Keep people in correctional facilities safe and healthy

Updated June 15, 2021

Prison and jail facilities have proved to be difficult places to implement public health measures like frequent hand washing and social distancing, and many of them have struggled. The American Rescue Plan (ARP) provides over $50 billion for states and local communities to implement measures that prevent virus transmission and reduce infection rates.

Funding Breakdown

Name  Total Amount Description Administering Agencies Eligible Entities  Distribution Mechanisms  End Date 
Funding for COVID-19 Testing, Contact Tracing, and Mitigation Activities 


$47.8 billion  Conduct activities to detect, diagnose, trace, and monitor COVID19 infections and related strategies to mitigate the spread of COVID19. 


Department of Health and Human Services (HHS)  State, local, and territorial public health departments  Grants awarded through existing cooperative agreements and Centers for Disease Control and Prevention (CDC) vehicles, including the Epidemiology and Laboratory Capacity (ELC) Cooperative Agreement 


Available until expended 


Funding for COVID19 Vaccine Activities at the Centers for Disease Control and Prevention 


$7.5 billion  Plan for, prepare for, promote, distribute, administer, monitor, and track COVID19 vaccines. 


CDC  State, local, tribal, and territorial public health departments  Base formula and alternative allocation grants  Available until expended 
Funding for Community-Based Funding for Local Behavioral Health Needs  $50 million  Provide mental and behavioral health training, increase telehealth services, and expand mental and behavioral health preventive and crisis intervention services.  HHS  State and local governments, community nonprofits and health organizations  Grants  Available until expended 

The ARP provides for an additional $350 billion in State and Local Fiscal Recovery Funds for communities to address local fiscal priorities in response to the pandemic. Learn more about how to use these funds to advance safety and justice goals in our guide. State, local, and tribal governments can request recovery funds directly through the Treasury’s website.

Key Takeaways 

1. Increase COVID-19 testing and contact tracing: States and local communities can use ARP resources for COVID-19 screening and testing supplies and equipment to allow for regular, broad-based testing that can quickly identify and contain virus outbreaks. ARP funds can also help build capacity for contact tracing within correctional facilities to prevent disease transmission.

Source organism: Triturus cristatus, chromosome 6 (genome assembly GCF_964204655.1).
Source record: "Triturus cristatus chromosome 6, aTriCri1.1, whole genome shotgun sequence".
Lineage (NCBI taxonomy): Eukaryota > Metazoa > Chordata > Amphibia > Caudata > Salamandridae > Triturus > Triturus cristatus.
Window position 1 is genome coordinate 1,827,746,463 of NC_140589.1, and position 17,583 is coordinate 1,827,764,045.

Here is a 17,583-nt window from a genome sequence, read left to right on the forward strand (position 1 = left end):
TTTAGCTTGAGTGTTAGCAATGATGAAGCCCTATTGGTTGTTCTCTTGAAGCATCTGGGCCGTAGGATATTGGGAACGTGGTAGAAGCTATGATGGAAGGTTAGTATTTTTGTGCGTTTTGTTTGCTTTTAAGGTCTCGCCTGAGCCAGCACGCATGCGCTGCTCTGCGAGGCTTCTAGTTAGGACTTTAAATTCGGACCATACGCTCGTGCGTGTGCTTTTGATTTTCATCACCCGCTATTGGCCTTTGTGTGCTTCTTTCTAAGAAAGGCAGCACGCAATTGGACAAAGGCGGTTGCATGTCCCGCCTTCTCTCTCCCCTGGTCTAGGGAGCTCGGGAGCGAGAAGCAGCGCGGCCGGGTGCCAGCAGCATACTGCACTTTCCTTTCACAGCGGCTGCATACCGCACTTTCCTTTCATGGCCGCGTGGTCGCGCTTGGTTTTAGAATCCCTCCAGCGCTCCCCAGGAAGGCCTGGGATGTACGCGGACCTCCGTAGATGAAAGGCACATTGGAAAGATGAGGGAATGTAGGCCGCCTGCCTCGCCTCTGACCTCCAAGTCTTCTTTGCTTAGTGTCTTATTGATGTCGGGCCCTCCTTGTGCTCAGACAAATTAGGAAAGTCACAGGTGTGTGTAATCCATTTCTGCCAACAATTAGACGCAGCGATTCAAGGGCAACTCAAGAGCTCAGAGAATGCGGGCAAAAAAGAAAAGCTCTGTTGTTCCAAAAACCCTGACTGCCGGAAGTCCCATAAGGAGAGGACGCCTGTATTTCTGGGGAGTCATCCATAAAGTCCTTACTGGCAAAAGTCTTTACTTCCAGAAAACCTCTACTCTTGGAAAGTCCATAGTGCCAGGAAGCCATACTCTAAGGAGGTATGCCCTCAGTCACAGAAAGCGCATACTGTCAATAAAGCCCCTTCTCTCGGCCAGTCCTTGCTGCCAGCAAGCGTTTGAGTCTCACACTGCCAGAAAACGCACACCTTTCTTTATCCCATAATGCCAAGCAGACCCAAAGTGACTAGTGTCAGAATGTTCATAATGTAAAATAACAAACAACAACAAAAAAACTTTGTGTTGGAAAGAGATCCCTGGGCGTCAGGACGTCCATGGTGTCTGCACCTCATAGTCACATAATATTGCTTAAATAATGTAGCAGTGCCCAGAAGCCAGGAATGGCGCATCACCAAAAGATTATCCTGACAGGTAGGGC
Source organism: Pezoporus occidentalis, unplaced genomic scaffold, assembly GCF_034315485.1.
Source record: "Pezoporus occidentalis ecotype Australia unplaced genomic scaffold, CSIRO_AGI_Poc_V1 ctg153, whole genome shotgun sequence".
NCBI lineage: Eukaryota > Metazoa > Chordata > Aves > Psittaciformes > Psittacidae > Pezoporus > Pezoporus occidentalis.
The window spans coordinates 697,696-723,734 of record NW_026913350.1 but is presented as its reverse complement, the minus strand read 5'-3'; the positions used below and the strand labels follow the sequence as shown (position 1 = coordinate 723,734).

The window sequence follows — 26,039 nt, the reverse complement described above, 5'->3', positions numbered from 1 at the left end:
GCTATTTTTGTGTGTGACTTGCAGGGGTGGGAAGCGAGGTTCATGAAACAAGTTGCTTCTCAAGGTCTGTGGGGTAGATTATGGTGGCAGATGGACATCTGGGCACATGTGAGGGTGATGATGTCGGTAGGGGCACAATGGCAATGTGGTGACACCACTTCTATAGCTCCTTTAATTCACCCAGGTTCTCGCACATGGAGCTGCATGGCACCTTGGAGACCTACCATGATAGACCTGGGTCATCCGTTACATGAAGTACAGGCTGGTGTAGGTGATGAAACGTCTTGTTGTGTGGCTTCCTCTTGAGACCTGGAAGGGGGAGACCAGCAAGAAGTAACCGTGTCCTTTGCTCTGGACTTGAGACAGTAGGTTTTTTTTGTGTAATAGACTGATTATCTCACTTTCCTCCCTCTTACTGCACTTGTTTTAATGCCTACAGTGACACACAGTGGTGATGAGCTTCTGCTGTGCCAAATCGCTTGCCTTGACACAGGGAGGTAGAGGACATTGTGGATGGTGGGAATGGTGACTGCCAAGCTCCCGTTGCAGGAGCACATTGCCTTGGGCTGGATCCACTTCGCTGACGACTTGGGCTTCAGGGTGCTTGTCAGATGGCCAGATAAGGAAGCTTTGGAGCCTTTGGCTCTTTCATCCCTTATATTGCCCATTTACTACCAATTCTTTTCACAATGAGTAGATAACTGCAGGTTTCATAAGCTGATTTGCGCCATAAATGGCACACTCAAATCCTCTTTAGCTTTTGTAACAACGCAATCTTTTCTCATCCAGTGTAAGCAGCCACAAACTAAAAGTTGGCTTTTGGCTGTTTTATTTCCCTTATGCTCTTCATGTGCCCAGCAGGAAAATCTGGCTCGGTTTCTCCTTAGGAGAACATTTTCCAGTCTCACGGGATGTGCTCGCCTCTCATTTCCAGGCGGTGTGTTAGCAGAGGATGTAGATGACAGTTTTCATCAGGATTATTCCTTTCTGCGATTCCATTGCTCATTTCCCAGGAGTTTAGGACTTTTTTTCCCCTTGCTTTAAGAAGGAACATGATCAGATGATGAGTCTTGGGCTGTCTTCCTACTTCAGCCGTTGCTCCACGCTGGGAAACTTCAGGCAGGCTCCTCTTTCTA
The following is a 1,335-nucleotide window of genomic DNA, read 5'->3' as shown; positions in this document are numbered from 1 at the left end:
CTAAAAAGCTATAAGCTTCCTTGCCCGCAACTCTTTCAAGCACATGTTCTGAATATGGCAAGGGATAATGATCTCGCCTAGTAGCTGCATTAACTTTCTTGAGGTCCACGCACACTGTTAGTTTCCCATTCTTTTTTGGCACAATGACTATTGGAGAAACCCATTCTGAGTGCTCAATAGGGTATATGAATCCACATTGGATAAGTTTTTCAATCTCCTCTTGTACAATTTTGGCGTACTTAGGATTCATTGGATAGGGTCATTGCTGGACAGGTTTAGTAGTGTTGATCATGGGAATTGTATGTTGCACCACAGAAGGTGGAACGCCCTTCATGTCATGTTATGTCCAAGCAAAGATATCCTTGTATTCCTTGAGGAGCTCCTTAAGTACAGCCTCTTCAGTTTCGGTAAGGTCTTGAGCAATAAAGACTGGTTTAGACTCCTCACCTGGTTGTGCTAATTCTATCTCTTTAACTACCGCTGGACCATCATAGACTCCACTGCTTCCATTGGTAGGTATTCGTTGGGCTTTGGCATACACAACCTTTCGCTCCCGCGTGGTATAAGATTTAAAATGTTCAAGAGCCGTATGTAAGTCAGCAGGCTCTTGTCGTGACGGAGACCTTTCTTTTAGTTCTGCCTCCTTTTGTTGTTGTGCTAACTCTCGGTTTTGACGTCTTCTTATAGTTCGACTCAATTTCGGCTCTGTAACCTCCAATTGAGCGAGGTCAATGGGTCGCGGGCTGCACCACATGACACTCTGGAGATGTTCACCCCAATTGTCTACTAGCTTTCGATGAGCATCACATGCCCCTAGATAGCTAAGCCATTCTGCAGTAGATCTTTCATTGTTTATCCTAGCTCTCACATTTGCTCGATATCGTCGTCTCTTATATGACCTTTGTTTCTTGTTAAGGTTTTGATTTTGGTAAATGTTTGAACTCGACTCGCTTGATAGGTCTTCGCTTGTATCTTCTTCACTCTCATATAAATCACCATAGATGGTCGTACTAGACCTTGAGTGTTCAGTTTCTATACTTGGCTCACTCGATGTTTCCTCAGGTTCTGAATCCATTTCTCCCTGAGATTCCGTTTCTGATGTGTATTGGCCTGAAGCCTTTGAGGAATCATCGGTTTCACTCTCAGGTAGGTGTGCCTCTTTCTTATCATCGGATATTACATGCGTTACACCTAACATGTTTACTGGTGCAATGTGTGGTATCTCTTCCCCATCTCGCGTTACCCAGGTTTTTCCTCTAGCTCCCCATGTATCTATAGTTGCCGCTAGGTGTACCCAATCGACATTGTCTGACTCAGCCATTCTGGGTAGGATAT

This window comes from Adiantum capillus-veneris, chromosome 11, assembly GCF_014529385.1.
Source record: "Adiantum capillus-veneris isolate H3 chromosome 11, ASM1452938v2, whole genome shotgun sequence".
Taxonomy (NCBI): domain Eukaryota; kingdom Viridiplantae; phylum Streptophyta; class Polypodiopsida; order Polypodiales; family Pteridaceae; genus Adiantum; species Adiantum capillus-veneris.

2. Invest in mitigation measures: ARP resources can be used to implement an array of strategies to reduce the spread of COVID-19 within and among correctional facilities. This can include reconfiguring spaces for isolation and quarantine as well as expanding the use of virtual technology to minimize in-person contacts for programs and services.

3. Expand vaccine uptake in correctional facilities: Jurisdictions can prioritize COVID-19 vaccines for people incarcerated in correctional facilities using ARP resources. Funds can also be used to address vaccine hesitancy—particularly among corrections staff—including education on the increased risk of contracting the virus in correctional settings and incentives to encourage vaccination.

Other Resources

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About the Author

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Nicole Jarrett
Director, Corrections and Reentry
Dr. Nicole Jarrett directs the Corrections and Reentry Division at the CSG Justice Center. She previously served as the division's deputy director, guiding the organization's grantee technical assistance, coordinating support to jurisdictions that are developing and implementing diversion, treatment, and
reentry initiatives. Nicole previously served as the director of health policy research at the National Medical Association, where she led projects to strengthen the public health safety net and improve the quality of care provided in underserved communities. She also served as the director of community health policy at the Baltimore City Health Department, where she directed the city’s participation in the Community Voices: Healthcare for the Underserved Initiative. She received her BS from Rutgers University, her PhD in health policy and management from the Johns Hopkins Bloomberg School of Public Health, and completed a post-doctoral fellowship at the Center of Behavioral Health Services and Criminal Justice Research at Rutgers University.
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